“If they want to make sure that we are not after a nuclear bomb, we have said repeatedly that we are not and we will not be,” said Rouhani, who helped negotiate the nuclear accord—which was 10 years in the making—to ease Iran’s isolation. “But if they want to weaken Iran and limit its influence whether in the region or globally, Iran will fiercely resist.”

In a speech on live TV, Rouhani, a pragmatic, centrist president who may, after an initial display of Iranian unity, be more exposed to attacks from hardliners if the nuclear deal unravels, also remarked: “We are not worried about America’s cruel decisions… We are prepared for all scenarios and no change will occur in our lives next week [if Trump withdraws the US from the deal].”

No justifiable reason”
Trump has said he wants “disastrous flaws” in the JCPOA rectified. He is unhappy the deal has no influence over Iran’s political and military activities in the conflict-torn Middle East or the development of the Iranian ballistic missile programme.

German Foreign Minister Heiko Maas has indicated the world would be less safe without the JCPOA, with which the non-American signatories and the UN nuclear inspection authority say Iran is in full compliance. “We don’t think there is any justifiable reason to pull out of this agreement and we continue to make a case for it to our American friends,” Maas said during a joint news conference with visiting French Foreign Minister Jean-Yves Le Drian.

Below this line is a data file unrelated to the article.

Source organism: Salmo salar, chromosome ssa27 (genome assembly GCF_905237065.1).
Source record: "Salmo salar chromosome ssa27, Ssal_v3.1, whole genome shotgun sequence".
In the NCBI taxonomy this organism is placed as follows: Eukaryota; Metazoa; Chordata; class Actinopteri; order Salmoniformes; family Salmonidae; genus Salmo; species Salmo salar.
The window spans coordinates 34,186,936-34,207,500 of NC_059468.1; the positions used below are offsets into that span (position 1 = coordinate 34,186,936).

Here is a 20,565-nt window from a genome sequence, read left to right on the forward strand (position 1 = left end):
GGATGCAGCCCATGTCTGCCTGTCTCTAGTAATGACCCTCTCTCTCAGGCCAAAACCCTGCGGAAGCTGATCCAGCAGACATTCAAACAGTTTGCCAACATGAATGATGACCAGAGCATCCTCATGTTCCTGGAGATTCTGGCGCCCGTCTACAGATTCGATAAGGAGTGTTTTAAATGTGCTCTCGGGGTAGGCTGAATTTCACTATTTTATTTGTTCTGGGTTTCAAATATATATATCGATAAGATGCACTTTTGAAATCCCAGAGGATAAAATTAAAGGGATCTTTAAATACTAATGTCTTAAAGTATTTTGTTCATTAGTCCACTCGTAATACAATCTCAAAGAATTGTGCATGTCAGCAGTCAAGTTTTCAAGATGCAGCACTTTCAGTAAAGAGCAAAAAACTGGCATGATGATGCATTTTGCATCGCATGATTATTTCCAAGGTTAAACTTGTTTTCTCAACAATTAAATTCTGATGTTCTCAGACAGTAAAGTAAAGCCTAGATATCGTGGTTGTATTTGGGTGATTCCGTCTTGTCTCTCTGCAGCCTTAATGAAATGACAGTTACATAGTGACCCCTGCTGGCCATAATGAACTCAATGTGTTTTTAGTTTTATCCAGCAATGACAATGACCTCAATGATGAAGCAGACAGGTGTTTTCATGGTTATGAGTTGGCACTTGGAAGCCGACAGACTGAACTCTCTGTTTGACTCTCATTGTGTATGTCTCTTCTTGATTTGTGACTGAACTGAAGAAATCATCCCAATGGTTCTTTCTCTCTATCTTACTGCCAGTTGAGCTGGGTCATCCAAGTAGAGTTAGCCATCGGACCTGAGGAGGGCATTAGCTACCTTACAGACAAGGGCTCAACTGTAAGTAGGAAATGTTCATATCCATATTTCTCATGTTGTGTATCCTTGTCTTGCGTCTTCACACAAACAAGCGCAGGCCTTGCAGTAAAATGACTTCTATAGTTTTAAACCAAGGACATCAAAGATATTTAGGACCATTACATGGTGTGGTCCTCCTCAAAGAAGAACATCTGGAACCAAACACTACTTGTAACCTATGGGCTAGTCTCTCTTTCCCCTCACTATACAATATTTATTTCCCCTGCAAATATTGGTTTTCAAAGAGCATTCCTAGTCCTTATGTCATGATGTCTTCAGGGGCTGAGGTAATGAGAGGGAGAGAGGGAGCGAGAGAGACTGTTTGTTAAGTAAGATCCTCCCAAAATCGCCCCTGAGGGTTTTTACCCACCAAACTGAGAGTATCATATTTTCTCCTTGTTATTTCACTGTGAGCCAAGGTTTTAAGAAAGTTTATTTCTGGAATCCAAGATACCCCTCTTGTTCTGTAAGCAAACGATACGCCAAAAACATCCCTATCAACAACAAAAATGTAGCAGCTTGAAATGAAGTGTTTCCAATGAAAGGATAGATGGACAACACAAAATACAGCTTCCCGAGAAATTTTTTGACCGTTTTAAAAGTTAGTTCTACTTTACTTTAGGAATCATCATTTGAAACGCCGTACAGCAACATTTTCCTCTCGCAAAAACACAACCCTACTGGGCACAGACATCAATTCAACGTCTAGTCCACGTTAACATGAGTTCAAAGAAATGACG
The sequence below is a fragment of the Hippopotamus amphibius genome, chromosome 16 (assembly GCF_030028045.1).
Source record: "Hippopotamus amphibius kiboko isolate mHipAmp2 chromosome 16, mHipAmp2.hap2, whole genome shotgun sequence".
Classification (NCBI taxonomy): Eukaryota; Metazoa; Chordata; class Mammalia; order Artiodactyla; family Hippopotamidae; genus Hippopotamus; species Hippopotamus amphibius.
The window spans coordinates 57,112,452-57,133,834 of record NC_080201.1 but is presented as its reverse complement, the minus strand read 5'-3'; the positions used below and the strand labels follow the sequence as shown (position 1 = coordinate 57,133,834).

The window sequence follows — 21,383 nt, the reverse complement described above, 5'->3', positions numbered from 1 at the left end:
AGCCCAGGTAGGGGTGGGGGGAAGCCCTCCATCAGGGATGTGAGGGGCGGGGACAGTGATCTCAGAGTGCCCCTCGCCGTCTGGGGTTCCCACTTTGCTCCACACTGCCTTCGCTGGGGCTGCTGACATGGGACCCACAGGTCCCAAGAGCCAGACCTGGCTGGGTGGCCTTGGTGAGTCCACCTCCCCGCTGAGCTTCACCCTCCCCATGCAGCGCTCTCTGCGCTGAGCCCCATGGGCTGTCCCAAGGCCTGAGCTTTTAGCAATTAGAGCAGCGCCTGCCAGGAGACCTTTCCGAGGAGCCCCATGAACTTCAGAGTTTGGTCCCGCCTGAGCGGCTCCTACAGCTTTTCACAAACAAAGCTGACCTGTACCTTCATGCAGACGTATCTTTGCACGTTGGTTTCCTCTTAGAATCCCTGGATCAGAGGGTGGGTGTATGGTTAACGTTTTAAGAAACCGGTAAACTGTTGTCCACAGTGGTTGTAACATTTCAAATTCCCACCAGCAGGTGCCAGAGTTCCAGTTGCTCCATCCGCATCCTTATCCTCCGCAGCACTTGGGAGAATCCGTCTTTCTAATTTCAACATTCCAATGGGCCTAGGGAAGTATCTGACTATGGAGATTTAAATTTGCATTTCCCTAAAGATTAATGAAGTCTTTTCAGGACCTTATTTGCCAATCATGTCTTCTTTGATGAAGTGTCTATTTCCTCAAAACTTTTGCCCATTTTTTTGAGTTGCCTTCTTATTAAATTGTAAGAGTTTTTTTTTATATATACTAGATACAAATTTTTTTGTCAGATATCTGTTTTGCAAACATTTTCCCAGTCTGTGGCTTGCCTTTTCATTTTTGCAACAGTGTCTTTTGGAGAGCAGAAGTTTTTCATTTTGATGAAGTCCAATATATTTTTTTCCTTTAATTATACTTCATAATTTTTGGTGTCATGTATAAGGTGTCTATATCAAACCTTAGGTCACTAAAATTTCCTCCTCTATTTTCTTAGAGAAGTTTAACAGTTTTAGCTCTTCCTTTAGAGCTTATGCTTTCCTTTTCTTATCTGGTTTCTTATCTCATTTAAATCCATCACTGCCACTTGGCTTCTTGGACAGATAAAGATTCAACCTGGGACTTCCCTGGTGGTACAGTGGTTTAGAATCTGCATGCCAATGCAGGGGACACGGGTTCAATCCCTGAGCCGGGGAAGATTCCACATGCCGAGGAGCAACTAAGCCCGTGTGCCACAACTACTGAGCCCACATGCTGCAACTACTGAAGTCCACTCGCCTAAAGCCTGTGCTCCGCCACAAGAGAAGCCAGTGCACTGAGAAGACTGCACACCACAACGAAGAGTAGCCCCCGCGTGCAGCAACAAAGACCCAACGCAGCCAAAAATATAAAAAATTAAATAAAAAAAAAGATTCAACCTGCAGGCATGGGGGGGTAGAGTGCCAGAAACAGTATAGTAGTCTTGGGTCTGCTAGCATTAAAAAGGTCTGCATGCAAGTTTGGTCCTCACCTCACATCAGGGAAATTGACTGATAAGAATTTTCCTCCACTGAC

He added that France and Germany will acknowledge the US decision on JCPOA participation but will stick the to the agreement in its present form. The UK too has made such a commitment.

“We are determined to save this deal because this accord safeguards against nuclear proliferation and is the right way to stop Iran getting a nuclear weapon,” Le Drian added.

A move by Trump to take the US out of the nuclear deal would likely involve reintroducing heavy sanctions against Iran and secondary sanctions against foreign traders and investors who pursued business with the Iranians. While many European and other non-American companies might desire to continue with investments in Iran under a JCPOA that no longer involved the US, the number that could realistically do so would be greatly reduced by the fact that a great number of enterprises investing in Iran would leave assets in the US, or linked to the US, exposed to penalties. One such company is French energy major Total. It has already said it would have to review its multi-billion-dollar gas and petrochemical investment openings and commitments in Iran if the US set its face against the company pursuing activities in the country.

Days of late have also seen analysts pore over what options Iran has for responding to the US exiting the JCPOA. The obvious, and highly risky, route would be to restart uranium enrichment programmes banned under the accord, but a less obvious response could be seen in Iraq. May 12 brings parliamentary elections in Iraq and, if Iran succeeds in building a loyal political coalition that takes power in Baghdad, the consequent government could move to eject US troops from Iraqi territory.